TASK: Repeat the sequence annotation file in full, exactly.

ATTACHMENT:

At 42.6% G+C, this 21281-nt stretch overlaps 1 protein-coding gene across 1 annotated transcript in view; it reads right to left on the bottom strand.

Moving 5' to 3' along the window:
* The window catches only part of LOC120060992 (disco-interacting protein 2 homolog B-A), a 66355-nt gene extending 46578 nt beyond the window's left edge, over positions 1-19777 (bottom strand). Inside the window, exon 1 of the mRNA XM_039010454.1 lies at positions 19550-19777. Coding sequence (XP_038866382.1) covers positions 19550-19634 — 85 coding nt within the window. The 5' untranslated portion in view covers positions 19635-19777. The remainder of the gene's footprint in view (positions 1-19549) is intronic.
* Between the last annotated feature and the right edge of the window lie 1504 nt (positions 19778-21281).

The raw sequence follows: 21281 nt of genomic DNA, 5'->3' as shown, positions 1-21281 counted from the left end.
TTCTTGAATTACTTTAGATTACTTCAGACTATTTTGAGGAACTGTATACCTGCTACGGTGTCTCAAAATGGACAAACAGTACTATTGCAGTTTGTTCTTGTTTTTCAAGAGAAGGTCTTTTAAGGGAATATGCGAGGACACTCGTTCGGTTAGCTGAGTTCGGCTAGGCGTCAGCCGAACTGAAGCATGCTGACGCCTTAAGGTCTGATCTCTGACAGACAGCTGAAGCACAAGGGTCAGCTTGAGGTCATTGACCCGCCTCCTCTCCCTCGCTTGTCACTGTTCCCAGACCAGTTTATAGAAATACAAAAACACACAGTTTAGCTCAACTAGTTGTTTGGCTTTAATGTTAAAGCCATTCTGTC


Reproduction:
At 42.6% G+C, this 21281-nt stretch overlaps 1 protein-coding gene across 1 annotated transcript in view; it reads right to left on the bottom strand.

Moving 5' to 3' along the window:
* The window catches only part of LOC120060992 (disco-interacting protein 2 homolog B-A), a 66355-nt gene extending 46578 nt beyond the window's left edge, over positions 1-19777 (bottom strand). Inside the window, exon 1 of the mRNA XM_039010454.1 lies at positions 19550-19777. Coding sequence (XP_038866382.1) covers positions 19550-19634 — 85 coding nt within the window. The 5' untranslated portion in view covers positions 19635-19777. The remainder of the gene's footprint in view (positions 1-19549) is intronic.
* Between the last annotated feature and the right edge of the window lie 1504 nt (positions 19778-21281).

The raw sequence follows: 21281 nt of genomic DNA, 5'->3' as shown, positions 1-21281 counted from the left end.
TTCTTGAATTACTTTAGATTACTTCAGACTATTTTGAGGAACTGTATACCTGCTACGGTGTCTCAAAATGGACAAACAGTACTATTGCAGTTTGTTCTTGTTTTTCAAGAGAAGGTCTTTTAAGGGAATATGCGAGGACACTCGTTCGGTTAGCTGAGTTCGGCTAGGCGTCAGCCGAACTGAAGCATGCTGACGCCTTAAGGTCTGATCTCTGACAGACAGCTGAAGCACAAGGGTCAGCTTGAGGTCATTGACCCGCCTCCTCTCCCTCGCTTGTCACTGTTCCCAGACCAGTTTATAGAAATACAAAAACACACAGTTTAGCTCAACTAGTTGTTTGGCTTTAATGTTAAAGCCATTCTGTC